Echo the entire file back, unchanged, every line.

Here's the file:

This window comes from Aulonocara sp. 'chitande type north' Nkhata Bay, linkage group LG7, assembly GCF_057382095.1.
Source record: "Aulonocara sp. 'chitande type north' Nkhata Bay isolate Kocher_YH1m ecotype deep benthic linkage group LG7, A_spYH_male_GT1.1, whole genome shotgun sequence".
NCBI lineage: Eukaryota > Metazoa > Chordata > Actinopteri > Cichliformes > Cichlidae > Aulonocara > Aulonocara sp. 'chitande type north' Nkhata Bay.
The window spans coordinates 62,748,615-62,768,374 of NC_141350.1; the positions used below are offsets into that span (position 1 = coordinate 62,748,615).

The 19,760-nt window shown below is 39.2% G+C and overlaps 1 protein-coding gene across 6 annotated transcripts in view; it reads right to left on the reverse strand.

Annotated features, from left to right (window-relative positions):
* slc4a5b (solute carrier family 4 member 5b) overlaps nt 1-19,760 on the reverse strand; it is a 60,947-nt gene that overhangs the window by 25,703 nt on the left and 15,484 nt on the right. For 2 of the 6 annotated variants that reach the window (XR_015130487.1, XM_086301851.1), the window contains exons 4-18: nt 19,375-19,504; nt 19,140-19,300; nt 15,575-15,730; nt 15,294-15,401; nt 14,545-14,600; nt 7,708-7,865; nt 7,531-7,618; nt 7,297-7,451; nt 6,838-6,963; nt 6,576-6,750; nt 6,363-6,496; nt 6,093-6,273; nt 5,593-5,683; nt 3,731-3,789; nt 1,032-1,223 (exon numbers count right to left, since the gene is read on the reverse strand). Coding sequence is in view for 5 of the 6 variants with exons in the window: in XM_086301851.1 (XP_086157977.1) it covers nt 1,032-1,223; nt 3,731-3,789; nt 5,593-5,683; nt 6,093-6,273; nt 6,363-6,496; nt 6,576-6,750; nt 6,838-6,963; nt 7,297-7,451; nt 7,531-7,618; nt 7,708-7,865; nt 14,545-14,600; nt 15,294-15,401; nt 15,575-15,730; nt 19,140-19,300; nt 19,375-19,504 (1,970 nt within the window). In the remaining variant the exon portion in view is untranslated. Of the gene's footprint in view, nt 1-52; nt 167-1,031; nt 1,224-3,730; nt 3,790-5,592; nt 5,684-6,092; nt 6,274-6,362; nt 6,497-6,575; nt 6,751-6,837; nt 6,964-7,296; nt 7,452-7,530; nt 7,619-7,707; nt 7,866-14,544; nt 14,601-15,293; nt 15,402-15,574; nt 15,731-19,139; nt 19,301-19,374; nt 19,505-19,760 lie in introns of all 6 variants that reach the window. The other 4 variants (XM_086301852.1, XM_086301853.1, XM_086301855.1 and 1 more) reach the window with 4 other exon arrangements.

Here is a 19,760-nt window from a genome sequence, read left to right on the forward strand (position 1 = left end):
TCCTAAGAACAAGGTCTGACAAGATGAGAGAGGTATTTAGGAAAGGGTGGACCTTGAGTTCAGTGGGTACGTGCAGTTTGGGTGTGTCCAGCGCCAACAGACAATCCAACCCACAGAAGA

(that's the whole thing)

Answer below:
This window comes from Aulonocara sp. 'chitande type north' Nkhata Bay, linkage group LG7, assembly GCF_057382095.1.
Source record: "Aulonocara sp. 'chitande type north' Nkhata Bay isolate Kocher_YH1m ecotype deep benthic linkage group LG7, A_spYH_male_GT1.1, whole genome shotgun sequence".
NCBI lineage: Eukaryota > Metazoa > Chordata > Actinopteri > Cichliformes > Cichlidae > Aulonocara > Aulonocara sp. 'chitande type north' Nkhata Bay.
The window spans coordinates 62,748,615-62,768,374 of NC_141350.1; the positions used below are offsets into that span (position 1 = coordinate 62,748,615).

The 19,760-nt window shown below is 39.2% G+C and overlaps 1 protein-coding gene across 6 annotated transcripts in view; it reads right to left on the reverse strand.

Annotated features, from left to right (window-relative positions):
* slc4a5b (solute carrier family 4 member 5b) overlaps nt 1-19,760 on the reverse strand; it is a 60,947-nt gene that overhangs the window by 25,703 nt on the left and 15,484 nt on the right. For 2 of the 6 annotated variants that reach the window (XR_015130487.1, XM_086301851.1), the window contains exons 4-18: nt 19,375-19,504; nt 19,140-19,300; nt 15,575-15,730; nt 15,294-15,401; nt 14,545-14,600; nt 7,708-7,865; nt 7,531-7,618; nt 7,297-7,451; nt 6,838-6,963; nt 6,576-6,750; nt 6,363-6,496; nt 6,093-6,273; nt 5,593-5,683; nt 3,731-3,789; nt 1,032-1,223 (exon numbers count right to left, since the gene is read on the reverse strand). Coding sequence is in view for 5 of the 6 variants with exons in the window: in XM_086301851.1 (XP_086157977.1) it covers nt 1,032-1,223; nt 3,731-3,789; nt 5,593-5,683; nt 6,093-6,273; nt 6,363-6,496; nt 6,576-6,750; nt 6,838-6,963; nt 7,297-7,451; nt 7,531-7,618; nt 7,708-7,865; nt 14,545-14,600; nt 15,294-15,401; nt 15,575-15,730; nt 19,140-19,300; nt 19,375-19,504 (1,970 nt within the window). In the remaining variant the exon portion in view is untranslated. Of the gene's footprint in view, nt 1-52; nt 167-1,031; nt 1,224-3,730; nt 3,790-5,592; nt 5,684-6,092; nt 6,274-6,362; nt 6,497-6,575; nt 6,751-6,837; nt 6,964-7,296; nt 7,452-7,530; nt 7,619-7,707; nt 7,866-14,544; nt 14,601-15,293; nt 15,402-15,574; nt 15,731-19,139; nt 19,301-19,374; nt 19,505-19,760 lie in introns of all 6 variants that reach the window. The other 4 variants (XM_086301852.1, XM_086301853.1, XM_086301855.1 and 1 more) reach the window with 4 other exon arrangements.

Here is a 19,760-nt window from a genome sequence, read left to right on the forward strand (position 1 = left end):
TCCTAAGAACAAGGTCTGACAAGATGAGAGAGGTATTTAGGAAAGGGTGGACCTTGAGTTCAGTGGGTACGTGCAGTTTGGGTGTGTCCAGCGCCAACAGACAATCCAACCCACAGAAGA